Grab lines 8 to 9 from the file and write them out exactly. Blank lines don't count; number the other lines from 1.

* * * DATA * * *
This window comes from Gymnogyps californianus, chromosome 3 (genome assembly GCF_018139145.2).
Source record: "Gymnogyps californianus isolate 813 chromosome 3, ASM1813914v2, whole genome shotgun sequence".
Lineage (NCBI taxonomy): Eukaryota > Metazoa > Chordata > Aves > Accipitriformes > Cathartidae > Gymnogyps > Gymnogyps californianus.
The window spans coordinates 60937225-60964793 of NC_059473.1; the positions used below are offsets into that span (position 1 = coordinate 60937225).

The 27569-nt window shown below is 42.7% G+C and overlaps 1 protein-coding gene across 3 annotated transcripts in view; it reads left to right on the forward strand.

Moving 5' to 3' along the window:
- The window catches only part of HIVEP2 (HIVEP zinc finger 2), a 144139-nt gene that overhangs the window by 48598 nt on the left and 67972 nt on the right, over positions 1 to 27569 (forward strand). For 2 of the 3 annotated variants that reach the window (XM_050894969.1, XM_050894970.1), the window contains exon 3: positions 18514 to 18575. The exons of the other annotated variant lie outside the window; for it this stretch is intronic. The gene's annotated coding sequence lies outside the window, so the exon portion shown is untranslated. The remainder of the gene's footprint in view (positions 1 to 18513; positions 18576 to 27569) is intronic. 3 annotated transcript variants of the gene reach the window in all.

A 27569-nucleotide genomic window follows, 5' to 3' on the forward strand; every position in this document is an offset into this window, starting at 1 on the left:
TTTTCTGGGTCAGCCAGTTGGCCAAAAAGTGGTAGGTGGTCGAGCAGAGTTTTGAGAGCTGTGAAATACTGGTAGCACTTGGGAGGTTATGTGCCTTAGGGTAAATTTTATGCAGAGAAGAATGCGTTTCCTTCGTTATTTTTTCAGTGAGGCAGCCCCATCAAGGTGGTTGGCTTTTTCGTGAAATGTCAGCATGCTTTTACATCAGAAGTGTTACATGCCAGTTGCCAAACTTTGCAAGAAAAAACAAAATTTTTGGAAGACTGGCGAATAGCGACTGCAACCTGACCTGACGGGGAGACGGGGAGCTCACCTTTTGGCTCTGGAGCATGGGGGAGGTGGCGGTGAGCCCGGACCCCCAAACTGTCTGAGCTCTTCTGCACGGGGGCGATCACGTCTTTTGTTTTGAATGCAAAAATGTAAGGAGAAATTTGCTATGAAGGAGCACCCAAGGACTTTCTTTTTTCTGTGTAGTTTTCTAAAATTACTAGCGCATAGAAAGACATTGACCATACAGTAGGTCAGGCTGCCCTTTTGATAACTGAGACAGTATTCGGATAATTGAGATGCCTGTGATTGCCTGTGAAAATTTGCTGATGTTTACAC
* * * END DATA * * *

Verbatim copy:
A 27569-nucleotide genomic window follows, 5' to 3' on the forward strand; every position in this document is an offset into this window, starting at 1 on the left:
TTTTCTGGGTCAGCCAGTTGGCCAAAAAGTGGTAGGTGGTCGAGCAGAGTTTTGAGAGCTGTGAAATACTGGTAGCACTTGGGAGGTTATGTGCCTTAGGGTAAATTTTATGCAGAGAAGAATGCGTTTCCTTCGTTATTTTTTCAGTGAGGCAGCCCCATCAAGGTGGTTGGCTTTTTCGTGAAATGTCAGCATGCTTTTACATCAGAAGTGTTACATGCCAGTTGCCAAACTTTGCAAGAAAAAACAAAATTTTTGGAAGACTGGCGAATAGCGACTGCAACCTGACCTGACGGGGAGACGGGGAGCTCACCTTTTGGCTCTGGAGCATGGGGGAGGTGGCGGTGAGCCCGGACCCCCAAACTGTCTGAGCTCTTCTGCACGGGGGCGATCACGTCTTTTGTTTTGAATGCAAAAATGTAAGGAGAAATTTGCTATGAAGGAGCACCCAAGGACTTTCTTTTTTCTGTGTAGTTTTCTAAAATTACTAGCGCATAGAAAGACATTGACCATACAGTAGGTCAGGCTGCCCTTTTGATAACTGAGACAGTATTCGGATAATTGAGATGCCTGTGATTGCCTGTGAAAATTTGCTGATGTTTACAC